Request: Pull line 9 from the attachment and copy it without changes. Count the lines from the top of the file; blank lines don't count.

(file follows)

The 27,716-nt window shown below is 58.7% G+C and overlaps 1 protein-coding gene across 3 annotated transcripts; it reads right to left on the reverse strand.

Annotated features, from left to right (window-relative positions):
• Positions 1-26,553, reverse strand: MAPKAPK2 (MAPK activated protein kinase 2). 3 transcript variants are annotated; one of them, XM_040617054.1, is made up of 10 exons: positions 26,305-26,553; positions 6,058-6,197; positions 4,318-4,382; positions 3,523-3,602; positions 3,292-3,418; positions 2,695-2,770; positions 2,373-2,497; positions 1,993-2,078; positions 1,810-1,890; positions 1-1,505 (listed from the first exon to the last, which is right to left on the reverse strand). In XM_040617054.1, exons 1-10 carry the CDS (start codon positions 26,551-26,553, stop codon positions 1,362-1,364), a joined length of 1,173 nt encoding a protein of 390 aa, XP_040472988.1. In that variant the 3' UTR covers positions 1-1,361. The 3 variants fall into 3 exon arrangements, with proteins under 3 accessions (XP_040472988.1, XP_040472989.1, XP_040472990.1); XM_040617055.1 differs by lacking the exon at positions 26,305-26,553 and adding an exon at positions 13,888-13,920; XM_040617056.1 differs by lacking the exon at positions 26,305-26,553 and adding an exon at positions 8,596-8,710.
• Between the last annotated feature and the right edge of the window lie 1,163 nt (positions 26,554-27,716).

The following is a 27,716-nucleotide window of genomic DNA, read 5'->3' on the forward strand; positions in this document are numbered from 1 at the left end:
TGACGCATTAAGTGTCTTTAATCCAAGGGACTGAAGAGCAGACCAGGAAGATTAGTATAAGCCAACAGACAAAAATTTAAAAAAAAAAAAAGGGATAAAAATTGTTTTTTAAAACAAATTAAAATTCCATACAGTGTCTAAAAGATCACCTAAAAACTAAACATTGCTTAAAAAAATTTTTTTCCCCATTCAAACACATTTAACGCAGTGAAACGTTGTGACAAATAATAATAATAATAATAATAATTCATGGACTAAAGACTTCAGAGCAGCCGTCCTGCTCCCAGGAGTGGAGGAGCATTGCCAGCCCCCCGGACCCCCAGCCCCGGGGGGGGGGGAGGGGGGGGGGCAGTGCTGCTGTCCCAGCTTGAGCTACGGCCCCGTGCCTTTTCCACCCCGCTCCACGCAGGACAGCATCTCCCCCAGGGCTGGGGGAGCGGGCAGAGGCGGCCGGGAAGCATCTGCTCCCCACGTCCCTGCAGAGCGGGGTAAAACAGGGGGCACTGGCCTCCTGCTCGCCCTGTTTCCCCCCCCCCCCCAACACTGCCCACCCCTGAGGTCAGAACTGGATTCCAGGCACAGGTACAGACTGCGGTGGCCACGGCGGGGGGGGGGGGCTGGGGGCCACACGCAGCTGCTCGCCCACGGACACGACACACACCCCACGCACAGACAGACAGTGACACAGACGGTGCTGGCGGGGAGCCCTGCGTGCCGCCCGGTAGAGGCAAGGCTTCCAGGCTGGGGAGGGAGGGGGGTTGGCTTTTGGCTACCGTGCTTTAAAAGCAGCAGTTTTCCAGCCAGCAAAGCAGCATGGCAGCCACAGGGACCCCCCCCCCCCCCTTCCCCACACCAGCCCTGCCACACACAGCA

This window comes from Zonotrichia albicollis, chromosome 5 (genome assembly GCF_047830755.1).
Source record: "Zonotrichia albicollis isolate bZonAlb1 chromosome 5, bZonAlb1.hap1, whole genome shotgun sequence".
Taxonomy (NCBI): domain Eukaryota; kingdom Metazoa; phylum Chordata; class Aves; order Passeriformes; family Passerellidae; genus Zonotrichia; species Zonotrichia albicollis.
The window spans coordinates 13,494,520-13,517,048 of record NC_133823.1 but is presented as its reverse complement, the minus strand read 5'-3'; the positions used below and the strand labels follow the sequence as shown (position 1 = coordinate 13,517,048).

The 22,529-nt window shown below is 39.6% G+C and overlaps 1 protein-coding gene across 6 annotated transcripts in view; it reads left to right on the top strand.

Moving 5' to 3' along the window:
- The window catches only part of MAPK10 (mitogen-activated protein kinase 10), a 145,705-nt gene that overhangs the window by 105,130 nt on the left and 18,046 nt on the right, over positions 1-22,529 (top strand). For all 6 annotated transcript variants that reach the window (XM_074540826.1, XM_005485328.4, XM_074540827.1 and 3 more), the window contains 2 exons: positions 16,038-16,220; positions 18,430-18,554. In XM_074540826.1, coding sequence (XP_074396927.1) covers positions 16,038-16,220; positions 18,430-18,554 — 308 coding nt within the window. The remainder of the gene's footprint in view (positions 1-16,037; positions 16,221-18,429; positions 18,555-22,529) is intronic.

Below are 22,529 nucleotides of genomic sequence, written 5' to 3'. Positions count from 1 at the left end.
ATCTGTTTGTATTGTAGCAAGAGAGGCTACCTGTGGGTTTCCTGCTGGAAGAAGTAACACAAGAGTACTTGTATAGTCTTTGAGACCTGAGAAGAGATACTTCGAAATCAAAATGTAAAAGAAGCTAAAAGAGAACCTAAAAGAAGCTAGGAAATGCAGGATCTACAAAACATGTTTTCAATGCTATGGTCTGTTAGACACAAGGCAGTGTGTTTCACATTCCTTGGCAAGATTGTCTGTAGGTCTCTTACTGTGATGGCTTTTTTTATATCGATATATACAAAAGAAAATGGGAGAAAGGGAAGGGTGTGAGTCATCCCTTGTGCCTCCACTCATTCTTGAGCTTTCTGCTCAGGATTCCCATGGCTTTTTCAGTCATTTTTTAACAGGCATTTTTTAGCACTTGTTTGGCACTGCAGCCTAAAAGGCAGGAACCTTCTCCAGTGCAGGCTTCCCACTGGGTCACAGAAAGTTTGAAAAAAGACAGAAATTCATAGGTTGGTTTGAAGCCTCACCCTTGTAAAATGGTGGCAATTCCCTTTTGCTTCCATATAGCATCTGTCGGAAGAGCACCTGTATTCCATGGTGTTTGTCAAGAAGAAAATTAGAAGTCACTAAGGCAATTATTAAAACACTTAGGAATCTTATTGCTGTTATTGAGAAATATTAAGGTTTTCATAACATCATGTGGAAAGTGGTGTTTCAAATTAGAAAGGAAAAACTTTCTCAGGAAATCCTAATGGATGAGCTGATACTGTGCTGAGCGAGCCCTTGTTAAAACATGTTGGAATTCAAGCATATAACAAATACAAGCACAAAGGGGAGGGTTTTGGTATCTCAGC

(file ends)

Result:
Taxonomy (NCBI): domain Eukaryota; kingdom Metazoa; phylum Chordata; class Aves; order Passeriformes; family Passerellidae; genus Zonotrichia; species Zonotrichia albicollis.